Friday, May 23, 2008

Economics Issues which are no Longer Important

In a recent post, we looked at new developments in economics. These are some issues which used to be a matter of debate importance. But, have gradually faded from view.

Left vs Right

The twentieth century was characterised by a divisive ideological debate between Capitalism and Socialism. In Europe, versions of democratic Socialism was supported by many leading academics. The idea of public ownership vs Private ownership seemed a key issue in economics. The collapse of the Soviet bloc coincided with declining support for Socialist alternatives. This does not mean that people have embraced Capitalism. However, it is rare for people to argue for public ownership as the solution. The left have shifted their focus on reducing inequality through policies other than wholescale structural change in the economy. There has been a growing acceptance that free markets are the least bad solution. The debate comes on how to manage and regulate the free market rather than arguing for its complete replacement.
  • But, also there are others who argue Socialism and Capitalism are actually quite similar - they both aim to increase output and material living standards. However, others now argue that increasing output is not the goal of society. They argue the real debate is between Growth vs Environment
Monetarist vs Keynesian

When teaching economics to A Level students, we often provide a simple model suggesting there is a huge gulf between Monetarists and Keynesians. Good students will know that Monetarist think fiscal policy is useful. Inflation can be controlled by the money supply. Keynesians on the other hand believe government intervention can prevent economic downturns.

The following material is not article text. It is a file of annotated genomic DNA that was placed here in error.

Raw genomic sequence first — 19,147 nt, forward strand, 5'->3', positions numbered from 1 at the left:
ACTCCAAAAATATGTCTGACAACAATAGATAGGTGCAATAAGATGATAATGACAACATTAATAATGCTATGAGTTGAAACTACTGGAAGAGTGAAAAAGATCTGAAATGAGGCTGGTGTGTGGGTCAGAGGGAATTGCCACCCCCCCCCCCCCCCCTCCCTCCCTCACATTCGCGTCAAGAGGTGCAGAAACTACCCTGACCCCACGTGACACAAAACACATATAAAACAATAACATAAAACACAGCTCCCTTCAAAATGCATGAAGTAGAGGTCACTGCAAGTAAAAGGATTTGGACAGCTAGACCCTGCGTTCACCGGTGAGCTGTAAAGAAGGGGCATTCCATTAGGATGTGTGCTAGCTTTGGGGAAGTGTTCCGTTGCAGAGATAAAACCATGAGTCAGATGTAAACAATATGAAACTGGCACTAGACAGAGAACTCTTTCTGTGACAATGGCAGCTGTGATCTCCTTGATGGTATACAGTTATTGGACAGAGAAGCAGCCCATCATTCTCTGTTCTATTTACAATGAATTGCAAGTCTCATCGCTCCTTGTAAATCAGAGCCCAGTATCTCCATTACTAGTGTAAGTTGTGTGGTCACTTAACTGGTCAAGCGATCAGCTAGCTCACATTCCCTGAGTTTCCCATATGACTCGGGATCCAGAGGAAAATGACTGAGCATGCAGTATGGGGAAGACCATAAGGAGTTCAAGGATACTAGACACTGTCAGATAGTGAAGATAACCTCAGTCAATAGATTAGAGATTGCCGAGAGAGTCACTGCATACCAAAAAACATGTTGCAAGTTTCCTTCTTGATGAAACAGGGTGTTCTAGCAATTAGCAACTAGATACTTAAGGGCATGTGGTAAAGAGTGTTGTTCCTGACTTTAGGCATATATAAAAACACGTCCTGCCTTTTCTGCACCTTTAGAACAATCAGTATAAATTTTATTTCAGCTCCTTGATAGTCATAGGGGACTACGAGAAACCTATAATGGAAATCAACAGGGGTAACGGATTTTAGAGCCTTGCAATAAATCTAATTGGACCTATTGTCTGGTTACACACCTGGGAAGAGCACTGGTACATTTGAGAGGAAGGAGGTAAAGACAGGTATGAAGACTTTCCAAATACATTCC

Empirical evidence has suggested a blurring of the distinction. Monetarist theory has proved very inexact. The relationship between the money supply and inflation is quite weak. The UK effectively abandoned Monetarism after a brief experiment in the 1980s. Keynesian theory on expansionary fiscal policy can sometimes work; data can be found to support both sides of the argument.

Credit Controls

Monetary policy used to involve complex credit controls and regulation of the banking system. For example minimum reserve ratios. You can still find these in old textbooks, but, it is many years since they have been used. Monetary policy tends to involve just changing base interest rates by an independent Central Bank.

No comments: